Scientific breakthrough or elaborate hoax? Either way, that’s a cool arm, bruh!
A number of developed countries around the world are experiencing declining birth rates, as people focus more on building careers and social life than on repopulating for future generations. While lower birth rates aren’t necessarily a bad thing — they tend to arise from increased education in a society — it can prove worrisome for countries like Japan, which experts predict will see a population decline of more than 20 million people by the year 2040.
With a skyrocketing number of centenarians and not enough people to support them, what’s a country to do? There is the option of recruiting more women into the workforce, or increasing the number of immigrants to fill in the gaps, but with so many elderly people on hand, why not keep them working by giving them the power to get the hard work done with robotic exoskeletons?
The Mitsukoshi department store brought on Toshiba’s Chihara Aico as a temporary receptionist last month to test out her in-development voice recognition software. While she isn’t as advanced as some of her other employed robot peers, Toshiba is taking Aico on the road to promote her capabilities to businesses.
This weird old guy was spotted at the AsiaWorld Expo, an electronics expo held in Hong Kong recently, creepily undressing people with his eyes, as he stared lasciviously at passersby like some kind of RocketNews24 writer on a weekend bender.
Just as people were about to call the police, we presume, it was revealed that the creepy old guy, whose first name is, inexplicably, Ham, is actually just a robot that happens to look like a filthy old lecher…which kind of is maybe almost creepier.
As we speak, scientists in Japan are hard at work on inventing a myriad of robots whose sole raison d’être is to improve quality of life for humans. Whether it’s shoveling snow, helping people to walk, or generally spreading cheer through unbelievable cuteness and dexterity (we’re talking about you, Asimo!) it’s clear to see that robots are going to feature big in our lives during the years to come. But when a drawing contest was held in Japan for elementary school students to submit their impressions of a robot-filled future, one particular entry started to gain a lot of attention on twitter for being extremely creepy in an oddly knowing way…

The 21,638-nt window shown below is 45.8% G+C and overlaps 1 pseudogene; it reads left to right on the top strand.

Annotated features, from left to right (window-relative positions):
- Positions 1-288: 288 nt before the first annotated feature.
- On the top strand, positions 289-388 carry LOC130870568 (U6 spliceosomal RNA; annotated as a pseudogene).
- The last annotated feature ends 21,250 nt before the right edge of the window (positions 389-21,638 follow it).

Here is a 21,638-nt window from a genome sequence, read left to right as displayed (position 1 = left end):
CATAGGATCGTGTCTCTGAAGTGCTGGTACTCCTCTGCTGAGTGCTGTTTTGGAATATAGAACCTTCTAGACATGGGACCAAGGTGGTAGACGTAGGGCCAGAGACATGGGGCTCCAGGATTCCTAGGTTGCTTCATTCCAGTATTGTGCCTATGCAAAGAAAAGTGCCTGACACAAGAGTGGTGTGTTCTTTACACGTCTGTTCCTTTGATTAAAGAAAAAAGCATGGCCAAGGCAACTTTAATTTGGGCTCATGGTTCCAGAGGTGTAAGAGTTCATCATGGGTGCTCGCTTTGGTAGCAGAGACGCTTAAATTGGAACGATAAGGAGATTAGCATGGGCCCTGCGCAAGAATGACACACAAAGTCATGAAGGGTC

The Japanese sure do love their robots, don’t they? It seems like every couple of months there’s a new robo-creation being unveiled to the public, sprung from the minds of Japan’s master robotic engineers. Today, we’d like to introduce you to this cute little trundling yellow fella, Yuki Taro! As we all know, winter is coming (we should probably say “winter is here”, but that has less dramatic punch) and with it a flurry of snowstorms and bad weather that can seriously disrupt people’s lives. And who really has the time or energy to shovel snow all day?
Enter Yuki Taro. This snow-gobbling little guy is here to make all your problems melt away – as long as they’re snow-related, that is…
Japan is no stranger to robotics. From Asimov to Gundam, hi-tech development in both real and fictional worlds is almost taken for granted. Some days, we even wake up feeling a bit disappointed that Ghost in the Shell isn’t a documentary–though even that seemingly becoming closer to reality every day.
Here’s one example of robotics enhancing the lives of stroke victims–and looking good doing it, too!
Maker Faire is an event that gives people a chance to showcase their DIY projects and emphasizes the importance of being creators and innovators rather than just consumers.
As you might imagine, when the event came to tech-savvy Japan on Dec 1st and 2nd, there was some serious gadgetry on display, including a fully functional Transformer robot from Brave Robotics. Read More